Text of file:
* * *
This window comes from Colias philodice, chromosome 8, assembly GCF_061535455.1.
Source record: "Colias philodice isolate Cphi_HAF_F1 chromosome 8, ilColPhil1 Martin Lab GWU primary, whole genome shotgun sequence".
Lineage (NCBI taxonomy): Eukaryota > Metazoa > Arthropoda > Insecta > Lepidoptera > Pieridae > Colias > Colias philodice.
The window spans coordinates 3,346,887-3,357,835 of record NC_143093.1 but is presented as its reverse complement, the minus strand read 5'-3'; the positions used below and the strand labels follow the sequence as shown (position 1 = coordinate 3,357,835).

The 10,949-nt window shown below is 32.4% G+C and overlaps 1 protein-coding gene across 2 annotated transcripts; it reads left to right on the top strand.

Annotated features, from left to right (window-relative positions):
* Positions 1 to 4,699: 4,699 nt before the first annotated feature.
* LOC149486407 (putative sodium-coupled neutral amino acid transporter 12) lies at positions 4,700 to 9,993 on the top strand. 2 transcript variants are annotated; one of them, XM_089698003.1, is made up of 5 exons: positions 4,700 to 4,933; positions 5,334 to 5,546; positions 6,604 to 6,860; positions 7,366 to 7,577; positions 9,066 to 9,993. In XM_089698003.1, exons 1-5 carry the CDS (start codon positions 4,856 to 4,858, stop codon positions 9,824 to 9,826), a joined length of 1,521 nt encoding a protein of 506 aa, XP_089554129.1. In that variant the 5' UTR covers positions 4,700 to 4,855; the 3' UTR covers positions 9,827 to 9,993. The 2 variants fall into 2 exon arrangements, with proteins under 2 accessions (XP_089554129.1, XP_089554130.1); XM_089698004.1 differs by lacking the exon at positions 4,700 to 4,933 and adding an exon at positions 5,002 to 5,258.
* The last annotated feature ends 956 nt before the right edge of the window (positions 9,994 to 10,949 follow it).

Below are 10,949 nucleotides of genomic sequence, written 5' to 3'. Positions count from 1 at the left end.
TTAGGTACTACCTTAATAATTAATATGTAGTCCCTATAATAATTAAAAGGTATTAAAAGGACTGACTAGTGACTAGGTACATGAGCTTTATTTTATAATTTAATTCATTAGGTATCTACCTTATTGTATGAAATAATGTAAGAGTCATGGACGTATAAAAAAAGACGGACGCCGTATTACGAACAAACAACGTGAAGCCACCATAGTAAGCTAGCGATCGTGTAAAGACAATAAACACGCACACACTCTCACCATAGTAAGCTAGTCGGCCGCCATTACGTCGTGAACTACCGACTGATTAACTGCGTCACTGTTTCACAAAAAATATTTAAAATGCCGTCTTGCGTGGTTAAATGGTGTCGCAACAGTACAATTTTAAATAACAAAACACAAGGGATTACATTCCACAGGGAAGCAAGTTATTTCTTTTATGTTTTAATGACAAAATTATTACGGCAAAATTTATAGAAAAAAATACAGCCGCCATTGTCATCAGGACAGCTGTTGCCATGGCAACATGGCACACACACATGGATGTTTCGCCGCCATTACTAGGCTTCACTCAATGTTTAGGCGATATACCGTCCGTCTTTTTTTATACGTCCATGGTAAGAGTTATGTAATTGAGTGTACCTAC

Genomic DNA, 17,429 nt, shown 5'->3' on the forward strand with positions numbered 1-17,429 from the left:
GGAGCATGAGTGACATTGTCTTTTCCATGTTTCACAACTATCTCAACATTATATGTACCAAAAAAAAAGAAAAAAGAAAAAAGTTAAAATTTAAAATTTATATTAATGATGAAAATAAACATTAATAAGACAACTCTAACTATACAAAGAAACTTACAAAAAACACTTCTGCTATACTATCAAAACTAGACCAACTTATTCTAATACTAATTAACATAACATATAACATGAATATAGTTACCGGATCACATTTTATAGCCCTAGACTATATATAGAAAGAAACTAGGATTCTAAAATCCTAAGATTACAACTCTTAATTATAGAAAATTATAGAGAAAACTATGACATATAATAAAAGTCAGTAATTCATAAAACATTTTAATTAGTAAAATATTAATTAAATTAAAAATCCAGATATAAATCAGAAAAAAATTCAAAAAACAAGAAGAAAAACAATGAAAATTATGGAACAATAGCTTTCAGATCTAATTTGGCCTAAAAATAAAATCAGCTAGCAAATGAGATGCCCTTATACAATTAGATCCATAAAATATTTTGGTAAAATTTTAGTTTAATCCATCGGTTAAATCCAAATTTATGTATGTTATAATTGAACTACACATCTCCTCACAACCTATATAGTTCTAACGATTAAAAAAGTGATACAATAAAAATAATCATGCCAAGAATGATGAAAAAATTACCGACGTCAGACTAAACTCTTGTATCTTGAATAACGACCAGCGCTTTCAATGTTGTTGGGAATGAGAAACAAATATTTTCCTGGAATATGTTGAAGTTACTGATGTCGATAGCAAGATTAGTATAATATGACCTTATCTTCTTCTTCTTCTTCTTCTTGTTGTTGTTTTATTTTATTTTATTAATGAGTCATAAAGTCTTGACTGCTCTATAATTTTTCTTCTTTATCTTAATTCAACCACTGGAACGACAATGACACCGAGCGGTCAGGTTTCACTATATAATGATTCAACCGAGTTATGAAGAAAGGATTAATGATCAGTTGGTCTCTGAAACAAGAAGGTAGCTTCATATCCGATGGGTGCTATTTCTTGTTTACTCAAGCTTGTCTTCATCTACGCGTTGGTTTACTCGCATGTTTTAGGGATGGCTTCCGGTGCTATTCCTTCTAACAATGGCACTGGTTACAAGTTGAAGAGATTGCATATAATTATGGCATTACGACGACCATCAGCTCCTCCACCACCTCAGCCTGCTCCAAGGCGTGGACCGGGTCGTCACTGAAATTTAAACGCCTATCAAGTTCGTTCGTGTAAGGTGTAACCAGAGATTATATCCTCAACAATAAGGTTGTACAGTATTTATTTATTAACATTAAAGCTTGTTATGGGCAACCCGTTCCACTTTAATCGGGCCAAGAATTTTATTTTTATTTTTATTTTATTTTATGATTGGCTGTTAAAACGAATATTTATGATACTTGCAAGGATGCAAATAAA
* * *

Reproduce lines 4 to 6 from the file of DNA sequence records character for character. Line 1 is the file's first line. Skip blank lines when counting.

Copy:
The window spans coordinates 3,346,887-3,357,835 of record NC_143093.1 but is presented as its reverse complement, the minus strand read 5'-3'; the positions used below and the strand labels follow the sequence as shown (position 1 = coordinate 3,357,835).

The 10,949-nt window shown below is 32.4% G+C and overlaps 1 protein-coding gene across 2 annotated transcripts; it reads left to right on the top strand.

Annotated features, from left to right (window-relative positions):